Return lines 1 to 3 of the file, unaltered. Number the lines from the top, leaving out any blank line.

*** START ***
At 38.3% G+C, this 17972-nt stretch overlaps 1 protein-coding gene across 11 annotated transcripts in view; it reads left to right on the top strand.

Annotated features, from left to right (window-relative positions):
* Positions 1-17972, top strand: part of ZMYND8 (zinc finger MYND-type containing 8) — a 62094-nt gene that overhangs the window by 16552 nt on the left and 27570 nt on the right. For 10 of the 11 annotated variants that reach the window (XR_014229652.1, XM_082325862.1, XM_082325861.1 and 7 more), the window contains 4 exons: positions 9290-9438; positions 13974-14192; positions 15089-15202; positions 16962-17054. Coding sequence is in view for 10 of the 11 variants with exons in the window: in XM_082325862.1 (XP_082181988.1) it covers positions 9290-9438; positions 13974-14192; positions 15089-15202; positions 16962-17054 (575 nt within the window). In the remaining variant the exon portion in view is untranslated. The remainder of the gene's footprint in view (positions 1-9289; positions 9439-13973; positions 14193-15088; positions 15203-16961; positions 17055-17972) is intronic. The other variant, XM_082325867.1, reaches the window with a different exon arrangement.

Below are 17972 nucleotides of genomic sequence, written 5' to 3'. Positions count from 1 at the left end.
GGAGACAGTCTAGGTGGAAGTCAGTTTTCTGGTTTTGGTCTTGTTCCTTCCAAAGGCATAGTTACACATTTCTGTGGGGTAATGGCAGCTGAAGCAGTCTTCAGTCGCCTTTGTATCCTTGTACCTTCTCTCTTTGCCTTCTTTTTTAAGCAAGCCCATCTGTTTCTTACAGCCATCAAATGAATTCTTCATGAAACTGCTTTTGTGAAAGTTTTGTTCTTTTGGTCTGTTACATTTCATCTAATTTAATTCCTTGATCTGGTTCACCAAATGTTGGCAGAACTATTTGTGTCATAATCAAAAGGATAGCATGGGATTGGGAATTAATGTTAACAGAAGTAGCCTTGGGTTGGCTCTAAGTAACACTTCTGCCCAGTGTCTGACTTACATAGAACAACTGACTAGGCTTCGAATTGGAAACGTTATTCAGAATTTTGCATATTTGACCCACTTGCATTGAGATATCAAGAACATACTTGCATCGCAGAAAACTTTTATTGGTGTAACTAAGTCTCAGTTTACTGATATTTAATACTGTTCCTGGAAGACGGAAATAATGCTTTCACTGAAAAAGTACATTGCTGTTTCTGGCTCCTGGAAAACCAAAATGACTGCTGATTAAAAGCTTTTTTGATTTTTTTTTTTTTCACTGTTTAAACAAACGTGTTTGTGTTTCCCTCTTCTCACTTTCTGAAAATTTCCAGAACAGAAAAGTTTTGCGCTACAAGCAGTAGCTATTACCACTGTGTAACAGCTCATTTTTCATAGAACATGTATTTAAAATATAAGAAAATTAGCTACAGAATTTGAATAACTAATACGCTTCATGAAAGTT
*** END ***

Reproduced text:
At 38.3% G+C, this 17972-nt stretch overlaps 1 protein-coding gene across 11 annotated transcripts in view; it reads left to right on the top strand.

Annotated features, from left to right (window-relative positions):
* Positions 1-17972, top strand: part of ZMYND8 (zinc finger MYND-type containing 8) — a 62094-nt gene that overhangs the window by 16552 nt on the left and 27570 nt on the right. For 10 of the 11 annotated variants that reach the window (XR_014229652.1, XM_082325862.1, XM_082325861.1 and 7 more), the window contains 4 exons: positions 9290-9438; positions 13974-14192; positions 15089-15202; positions 16962-17054. Coding sequence is in view for 10 of the 11 variants with exons in the window: in XM_082325862.1 (XP_082181988.1) it covers positions 9290-9438; positions 13974-14192; positions 15089-15202; positions 16962-17054 (575 nt within the window). In the remaining variant the exon portion in view is untranslated. The remainder of the gene's footprint in view (positions 1-9289; positions 9439-13973; positions 14193-15088; positions 15203-16961; positions 17055-17972) is intronic. The other variant, XM_082325867.1, reaches the window with a different exon arrangement.